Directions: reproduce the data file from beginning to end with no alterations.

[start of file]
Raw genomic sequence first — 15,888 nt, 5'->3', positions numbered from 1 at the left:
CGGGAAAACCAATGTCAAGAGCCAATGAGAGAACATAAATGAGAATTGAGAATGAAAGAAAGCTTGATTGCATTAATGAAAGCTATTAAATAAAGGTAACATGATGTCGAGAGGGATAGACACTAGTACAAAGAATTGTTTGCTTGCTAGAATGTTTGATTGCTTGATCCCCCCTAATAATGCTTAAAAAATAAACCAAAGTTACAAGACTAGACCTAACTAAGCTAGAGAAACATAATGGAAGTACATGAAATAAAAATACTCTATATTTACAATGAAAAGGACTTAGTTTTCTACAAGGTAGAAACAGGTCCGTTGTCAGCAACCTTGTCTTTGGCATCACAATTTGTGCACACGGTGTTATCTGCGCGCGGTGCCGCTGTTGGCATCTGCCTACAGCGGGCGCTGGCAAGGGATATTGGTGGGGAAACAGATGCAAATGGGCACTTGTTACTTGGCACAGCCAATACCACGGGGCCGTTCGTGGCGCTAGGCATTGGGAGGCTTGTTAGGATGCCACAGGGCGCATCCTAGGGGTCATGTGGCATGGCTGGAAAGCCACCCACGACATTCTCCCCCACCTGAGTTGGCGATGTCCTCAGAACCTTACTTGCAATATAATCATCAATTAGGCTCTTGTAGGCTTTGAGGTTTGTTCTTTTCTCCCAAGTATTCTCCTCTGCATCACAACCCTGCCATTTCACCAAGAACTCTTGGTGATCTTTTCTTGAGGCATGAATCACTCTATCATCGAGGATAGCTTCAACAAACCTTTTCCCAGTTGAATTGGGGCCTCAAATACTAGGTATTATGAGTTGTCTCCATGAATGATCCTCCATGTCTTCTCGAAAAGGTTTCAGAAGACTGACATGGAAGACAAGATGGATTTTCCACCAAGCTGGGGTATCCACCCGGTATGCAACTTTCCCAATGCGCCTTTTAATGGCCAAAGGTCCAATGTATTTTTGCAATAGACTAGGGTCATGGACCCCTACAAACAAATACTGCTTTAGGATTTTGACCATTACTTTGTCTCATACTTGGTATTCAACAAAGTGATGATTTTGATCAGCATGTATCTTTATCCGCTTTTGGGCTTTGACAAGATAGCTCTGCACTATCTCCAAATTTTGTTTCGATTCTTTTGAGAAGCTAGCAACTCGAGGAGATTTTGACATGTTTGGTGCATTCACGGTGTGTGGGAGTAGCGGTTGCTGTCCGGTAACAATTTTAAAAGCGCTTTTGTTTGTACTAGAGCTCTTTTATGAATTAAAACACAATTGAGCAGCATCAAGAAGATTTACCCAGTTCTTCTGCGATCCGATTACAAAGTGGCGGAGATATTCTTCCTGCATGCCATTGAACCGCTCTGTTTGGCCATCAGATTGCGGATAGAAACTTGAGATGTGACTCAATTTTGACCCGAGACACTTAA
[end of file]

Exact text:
Raw genomic sequence first — 15,888 nt, 5'->3', positions numbered from 1 at the left:
CGGGAAAACCAATGTCAAGAGCCAATGAGAGAACATAAATGAGAATTGAGAATGAAAGAAAGCTTGATTGCATTAATGAAAGCTATTAAATAAAGGTAACATGATGTCGAGAGGGATAGACACTAGTACAAAGAATTGTTTGCTTGCTAGAATGTTTGATTGCTTGATCCCCCCTAATAATGCTTAAAAAATAAACCAAAGTTACAAGACTAGACCTAACTAAGCTAGAGAAACATAATGGAAGTACATGAAATAAAAATACTCTATATTTACAATGAAAAGGACTTAGTTTTCTACAAGGTAGAAACAGGTCCGTTGTCAGCAACCTTGTCTTTGGCATCACAATTTGTGCACACGGTGTTATCTGCGCGCGGTGCCGCTGTTGGCATCTGCCTACAGCGGGCGCTGGCAAGGGATATTGGTGGGGAAACAGATGCAAATGGGCACTTGTTACTTGGCACAGCCAATACCACGGGGCCGTTCGTGGCGCTAGGCATTGGGAGGCTTGTTAGGATGCCACAGGGCGCATCCTAGGGGTCATGTGGCATGGCTGGAAAGCCACCCACGACATTCTCCCCCACCTGAGTTGGCGATGTCCTCAGAACCTTACTTGCAATATAATCATCAATTAGGCTCTTGTAGGCTTTGAGGTTTGTTCTTTTCTCCCAAGTATTCTCCTCTGCATCACAACCCTGCCATTTCACCAAGAACTCTTGGTGATCTTTTCTTGAGGCATGAATCACTCTATCATCGAGGATAGCTTCAACAAACCTTTTCCCAGTTGAATTGGGGCCTCAAATACTAGGTATTATGAGTTGTCTCCATGAATGATCCTCCATGTCTTCTCGAAAAGGTTTCAGAAGACTGACATGGAAGACAAGATGGATTTTCCACCAAGCTGGGGTATCCACCCGGTATGCAACTTTCCCAATGCGCCTTTTAATGGCCAAAGGTCCAATGTATTTTTGCAATAGACTAGGGTCATGGACCCCTACAAACAAATACTGCTTTAGGATTTTGACCATTACTTTGTCTCATACTTGGTATTCAACAAAGTGATGATTTTGATCAGCATGTATCTTTATCCGCTTTTGGGCTTTGACAAGATAGCTCTGCACTATCTCCAAATTTTGTTTCGATTCTTTTGAGAAGCTAGCAACTCGAGGAGATTTTGACATGTTTGGTGCATTCACGGTGTGTGGGAGTAGCGGTTGCTGTCCGGTAACAATTTTAAAAGCGCTTTTGTTTGTACTAGAGCTCTTTTATGAATTAAAACACAATTGAGCAGCATCAAGAAGATTTACCCAGTTCTTCTGCGATCCGATTACAAAGTGGCGGAGATATTCTTCCTGCATGCCATTGAACCGCTCTGTTTGGCCATCAGATTGCGGATAGAAACTTGAGATGTGACTCAATTTTGACCCGAGACACTTAA